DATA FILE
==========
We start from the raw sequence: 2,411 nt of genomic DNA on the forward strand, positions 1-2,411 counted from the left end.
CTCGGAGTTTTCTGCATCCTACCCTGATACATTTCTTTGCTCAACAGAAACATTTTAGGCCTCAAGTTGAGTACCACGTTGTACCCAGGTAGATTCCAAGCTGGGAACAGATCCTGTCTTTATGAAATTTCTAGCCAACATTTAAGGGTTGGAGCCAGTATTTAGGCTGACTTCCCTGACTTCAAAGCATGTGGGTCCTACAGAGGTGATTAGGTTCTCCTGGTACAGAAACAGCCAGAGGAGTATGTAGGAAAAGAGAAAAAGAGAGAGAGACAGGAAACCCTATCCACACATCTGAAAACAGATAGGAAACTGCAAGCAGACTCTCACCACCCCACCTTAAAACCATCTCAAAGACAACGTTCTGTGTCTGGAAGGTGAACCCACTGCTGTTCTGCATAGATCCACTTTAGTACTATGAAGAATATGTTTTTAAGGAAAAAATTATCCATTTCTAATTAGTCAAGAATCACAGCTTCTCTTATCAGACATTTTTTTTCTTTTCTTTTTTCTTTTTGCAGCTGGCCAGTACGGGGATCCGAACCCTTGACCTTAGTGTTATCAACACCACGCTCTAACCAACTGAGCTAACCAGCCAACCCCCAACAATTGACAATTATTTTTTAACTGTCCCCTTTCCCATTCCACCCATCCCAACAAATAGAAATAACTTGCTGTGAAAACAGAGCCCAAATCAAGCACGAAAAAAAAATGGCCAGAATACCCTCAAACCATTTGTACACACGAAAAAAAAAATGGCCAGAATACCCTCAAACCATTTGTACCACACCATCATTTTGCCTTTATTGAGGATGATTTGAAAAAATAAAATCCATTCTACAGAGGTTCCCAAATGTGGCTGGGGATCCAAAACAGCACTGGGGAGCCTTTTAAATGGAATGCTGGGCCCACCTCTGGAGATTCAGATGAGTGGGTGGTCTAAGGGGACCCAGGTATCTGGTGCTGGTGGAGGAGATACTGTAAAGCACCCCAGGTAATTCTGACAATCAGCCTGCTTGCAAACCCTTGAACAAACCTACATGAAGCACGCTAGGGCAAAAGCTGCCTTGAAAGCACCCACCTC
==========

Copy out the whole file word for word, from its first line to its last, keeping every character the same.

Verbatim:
We start from the raw sequence: 2,411 nt of genomic DNA on the forward strand, positions 1-2,411 counted from the left end.
CTCGGAGTTTTCTGCATCCTACCCTGATACATTTCTTTGCTCAACAGAAACATTTTAGGCCTCAAGTTGAGTACCACGTTGTACCCAGGTAGATTCCAAGCTGGGAACAGATCCTGTCTTTATGAAATTTCTAGCCAACATTTAAGGGTTGGAGCCAGTATTTAGGCTGACTTCCCTGACTTCAAAGCATGTGGGTCCTACAGAGGTGATTAGGTTCTCCTGGTACAGAAACAGCCAGAGGAGTATGTAGGAAAAGAGAAAAAGAGAGAGAGACAGGAAACCCTATCCACACATCTGAAAACAGATAGGAAACTGCAAGCAGACTCTCACCACCCCACCTTAAAACCATCTCAAAGACAACGTTCTGTGTCTGGAAGGTGAACCCACTGCTGTTCTGCATAGATCCACTTTAGTACTATGAAGAATATGTTTTTAAGGAAAAAATTATCCATTTCTAATTAGTCAAGAATCACAGCTTCTCTTATCAGACATTTTTTTTCTTTTCTTTTTTCTTTTTGCAGCTGGCCAGTACGGGGATCCGAACCCTTGACCTTAGTGTTATCAACACCACGCTCTAACCAACTGAGCTAACCAGCCAACCCCCAACAATTGACAATTATTTTTTAACTGTCCCCTTTCCCATTCCACCCATCCCAACAAATAGAAATAACTTGCTGTGAAAACAGAGCCCAAATCAAGCACGAAAAAAAAATGGCCAGAATACCCTCAAACCATTTGTACACACGAAAAAAAAAATGGCCAGAATACCCTCAAACCATTTGTACCACACCATCATTTTGCCTTTATTGAGGATGATTTGAAAAAATAAAATCCATTCTACAGAGGTTCCCAAATGTGGCTGGGGATCCAAAACAGCACTGGGGAGCCTTTTAAATGGAATGCTGGGCCCACCTCTGGAGATTCAGATGAGTGGGTGGTCTAAGGGGACCCAGGTATCTGGTGCTGGTGGAGGAGATACTGTAAAGCACCCCAGGTAATTCTGACAATCAGCCTGCTTGCAAACCCTTGAACAAACCTACATGAAGCACGCTAGGGCAAAAGCTGCCTTGAAAGCACCCACCTC